Migration and its Impact on the Household: Medieval Valencia after the Black Death Plague, 1348-1453

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Authors
MacKechnie, Johan
Keyword
household , medieval history , Black Death Plague , migration , Valencia
Abstract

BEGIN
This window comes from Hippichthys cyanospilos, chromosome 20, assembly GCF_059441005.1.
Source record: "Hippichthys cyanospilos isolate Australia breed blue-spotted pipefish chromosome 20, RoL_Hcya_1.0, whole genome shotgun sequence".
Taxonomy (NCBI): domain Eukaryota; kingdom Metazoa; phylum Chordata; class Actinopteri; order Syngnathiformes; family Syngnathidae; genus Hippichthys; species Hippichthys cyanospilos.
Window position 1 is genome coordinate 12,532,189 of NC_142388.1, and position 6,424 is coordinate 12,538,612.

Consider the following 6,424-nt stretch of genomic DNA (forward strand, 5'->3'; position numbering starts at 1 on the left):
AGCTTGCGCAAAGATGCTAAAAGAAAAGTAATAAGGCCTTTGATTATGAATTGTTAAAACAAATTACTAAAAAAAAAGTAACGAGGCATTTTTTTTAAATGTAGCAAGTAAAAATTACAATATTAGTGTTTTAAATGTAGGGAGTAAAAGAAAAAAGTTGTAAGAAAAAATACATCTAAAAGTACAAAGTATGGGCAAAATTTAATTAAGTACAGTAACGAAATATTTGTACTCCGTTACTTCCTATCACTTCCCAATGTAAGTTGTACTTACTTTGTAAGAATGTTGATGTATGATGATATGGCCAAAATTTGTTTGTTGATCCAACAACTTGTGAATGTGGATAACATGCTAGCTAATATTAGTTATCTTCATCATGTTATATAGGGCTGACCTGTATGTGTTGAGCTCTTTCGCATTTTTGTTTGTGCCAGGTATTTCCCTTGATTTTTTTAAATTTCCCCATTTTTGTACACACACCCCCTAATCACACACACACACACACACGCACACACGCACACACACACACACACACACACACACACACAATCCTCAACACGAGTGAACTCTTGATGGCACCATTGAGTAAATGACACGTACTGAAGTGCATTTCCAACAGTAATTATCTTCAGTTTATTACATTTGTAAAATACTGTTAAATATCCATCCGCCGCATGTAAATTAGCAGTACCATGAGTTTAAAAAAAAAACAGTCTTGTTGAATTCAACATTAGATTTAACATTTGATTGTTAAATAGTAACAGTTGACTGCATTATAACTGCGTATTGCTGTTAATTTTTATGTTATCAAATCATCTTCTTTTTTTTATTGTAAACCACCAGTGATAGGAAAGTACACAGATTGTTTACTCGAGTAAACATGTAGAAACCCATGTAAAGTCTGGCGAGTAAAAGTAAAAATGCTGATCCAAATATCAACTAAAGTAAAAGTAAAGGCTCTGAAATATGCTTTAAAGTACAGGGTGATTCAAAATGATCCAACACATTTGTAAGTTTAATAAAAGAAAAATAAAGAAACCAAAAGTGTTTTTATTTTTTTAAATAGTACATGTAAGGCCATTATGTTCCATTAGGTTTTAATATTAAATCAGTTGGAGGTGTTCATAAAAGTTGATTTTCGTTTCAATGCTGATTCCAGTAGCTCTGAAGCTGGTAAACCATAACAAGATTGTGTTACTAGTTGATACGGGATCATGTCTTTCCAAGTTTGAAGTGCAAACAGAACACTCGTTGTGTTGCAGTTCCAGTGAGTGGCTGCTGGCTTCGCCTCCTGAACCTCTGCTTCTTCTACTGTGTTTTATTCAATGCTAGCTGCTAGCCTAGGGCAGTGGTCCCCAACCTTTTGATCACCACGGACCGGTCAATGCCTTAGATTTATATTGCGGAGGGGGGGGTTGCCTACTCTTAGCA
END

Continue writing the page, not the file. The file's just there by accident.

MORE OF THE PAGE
The 1348 Black Death Plague killed at least twenty percent of Valencia’s population, and the effects were devastating: reduced reproduction, raised mortality, massive shifts in migration, intense growth in city population, and an altered structure of the family and the society. The urban household had to adopt new strategies to deal with the demographic collapse. Domestic servants, slaves, and foreigners were incorporated into the household to meet needs, and the composition of households changed as internal migration, Mediterranean migration from North Africa and Eastern Europe, and labour migrations all accelerated. These migrations led to urban reform and to more complex households as many families began to offer lodging and provisions to newcomers. Christian and Muslim slaves were brought into Valencia as households tried to meet the demographic need for more labour. Servant numbers also increased, and foreigners migrated to Valencia and began to integrate into the society. During a century of changes, there was one important constant: the attempt to maintain the centrality and significance of the household within the social organization and the economy. Masters and mistresses tried to retain responsibility for the everyday management of their households, and they aimed to keep the traditional hierarchical structures of authority in place over their staff, male and female slaves, and non-family members. However, the increase in the number of complex households in the period brought new relationships between masters, slaves and servants, and more connections were forged with foreigners. All these changes challenged traditional patriarchal control within households. Therefore, migration, spurred by the Black Death Plague, had a significant effect on the household structure in late medieval Valencia. High rates of mortality caused by plague created a lack of domestic labourers and caused economic upheaval; masters needed to incorporate extra-familial members into the household to complete essential household tasks. The influx of migrant workers and enslaved labourers altered the household’s traditional, kin-based structure and expanded the domestic economy, and these changes challenged the societal order.
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